The controversial Temelin nuclear power plant in south Bohemia could be re- started within a matter of hours, following a month-long shutdown due to technical problems. Temelin's spokesman Milan Nebesar told journalists on Friday that the first reactor was ready for re-launch and operators were waiting for the green light from the Czech Nuclear Energy Agency. If the agency gives its approval on Friday, nuclear reaction could begin some time on Saturday. The plant was shut down in mid-January, due to vibrations in the piping of one of the plant's turbines. The most recent failure has delayed by at least one month the planned launch of commercial operation scheduled for May of this year. The outcome of an environmental impact study on Temelin should be made public before the plant makes the transition from trial to commercial operation.
Austrian Greenpeace activists have described the Czech authorities' plans to re- launch Temelin as "a provocation". The spokesman for the Austrian branch of Greenpeace, Erwin Mayer, has called on the public to sign petitions calling for the Austrian government to boycott electricity from the Czech nuclear power station.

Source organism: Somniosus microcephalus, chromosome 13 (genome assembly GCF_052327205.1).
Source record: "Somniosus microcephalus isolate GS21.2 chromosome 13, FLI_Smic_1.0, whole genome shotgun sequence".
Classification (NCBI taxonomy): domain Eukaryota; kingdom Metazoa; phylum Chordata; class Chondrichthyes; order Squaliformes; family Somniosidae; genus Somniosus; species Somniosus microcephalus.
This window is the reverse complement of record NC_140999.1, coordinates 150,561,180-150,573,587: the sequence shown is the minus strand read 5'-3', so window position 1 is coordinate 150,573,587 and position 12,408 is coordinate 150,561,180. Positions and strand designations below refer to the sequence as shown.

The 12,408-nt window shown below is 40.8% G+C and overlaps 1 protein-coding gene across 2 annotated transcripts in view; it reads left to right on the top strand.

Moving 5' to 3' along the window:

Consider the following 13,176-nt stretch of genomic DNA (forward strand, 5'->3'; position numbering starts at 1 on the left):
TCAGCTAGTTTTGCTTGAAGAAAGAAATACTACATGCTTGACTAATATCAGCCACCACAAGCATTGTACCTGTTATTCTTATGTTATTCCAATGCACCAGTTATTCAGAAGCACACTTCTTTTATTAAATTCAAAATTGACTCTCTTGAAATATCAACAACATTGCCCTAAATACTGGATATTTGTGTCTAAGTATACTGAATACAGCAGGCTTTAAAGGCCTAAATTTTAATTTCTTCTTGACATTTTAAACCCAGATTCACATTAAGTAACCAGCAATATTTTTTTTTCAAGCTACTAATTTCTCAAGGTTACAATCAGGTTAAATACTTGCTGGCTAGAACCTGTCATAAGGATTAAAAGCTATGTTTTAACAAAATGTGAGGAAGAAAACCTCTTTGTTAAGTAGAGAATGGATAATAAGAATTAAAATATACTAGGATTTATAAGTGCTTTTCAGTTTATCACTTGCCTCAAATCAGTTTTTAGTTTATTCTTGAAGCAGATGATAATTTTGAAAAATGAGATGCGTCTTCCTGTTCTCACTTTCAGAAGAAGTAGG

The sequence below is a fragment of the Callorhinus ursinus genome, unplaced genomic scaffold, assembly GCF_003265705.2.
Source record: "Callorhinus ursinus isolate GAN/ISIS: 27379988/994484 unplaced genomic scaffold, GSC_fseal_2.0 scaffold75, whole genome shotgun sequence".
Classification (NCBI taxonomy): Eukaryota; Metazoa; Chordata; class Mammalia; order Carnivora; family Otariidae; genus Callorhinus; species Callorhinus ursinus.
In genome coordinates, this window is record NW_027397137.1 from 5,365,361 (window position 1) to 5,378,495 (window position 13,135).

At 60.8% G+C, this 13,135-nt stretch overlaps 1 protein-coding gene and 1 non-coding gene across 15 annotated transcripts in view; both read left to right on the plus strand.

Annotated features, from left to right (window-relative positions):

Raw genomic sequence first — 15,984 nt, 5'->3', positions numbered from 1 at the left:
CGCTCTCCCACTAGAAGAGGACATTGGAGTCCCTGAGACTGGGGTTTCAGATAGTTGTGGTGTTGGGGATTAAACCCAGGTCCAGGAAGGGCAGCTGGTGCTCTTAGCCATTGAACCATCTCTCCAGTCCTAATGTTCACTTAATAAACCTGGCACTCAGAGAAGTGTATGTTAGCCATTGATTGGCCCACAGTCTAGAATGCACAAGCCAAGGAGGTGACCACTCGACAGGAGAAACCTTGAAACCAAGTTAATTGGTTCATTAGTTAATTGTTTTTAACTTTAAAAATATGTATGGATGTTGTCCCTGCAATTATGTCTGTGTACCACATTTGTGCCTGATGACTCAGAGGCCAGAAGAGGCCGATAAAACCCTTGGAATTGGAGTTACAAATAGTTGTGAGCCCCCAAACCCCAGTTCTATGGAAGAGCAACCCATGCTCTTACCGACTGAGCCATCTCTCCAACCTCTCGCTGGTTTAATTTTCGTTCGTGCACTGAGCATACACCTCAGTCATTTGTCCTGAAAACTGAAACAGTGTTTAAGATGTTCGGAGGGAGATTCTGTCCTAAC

Meanwhile, Global 2000, an Austrian environmental organisation, has hotly denied accusations from Prague that it was behind the smuggling of two radiation emitters into the Czech Republic with the intention of spreading panic amongst the Czech public. The emitters were confiscated at an Austrian-Czech border crossing from a German citizen several weeks ago. Global 2000 admitted that it had installed several Geiger counters on private property in the vicinity of the Temelin and Dukovany power plants but said those were merely there for public safety. Although a Global 2000 spokesman admitted that such devices were sometimes tested with the help of radiation emitters he repeated that Global 2000 was not behind the attempted smuggling of the two devices.
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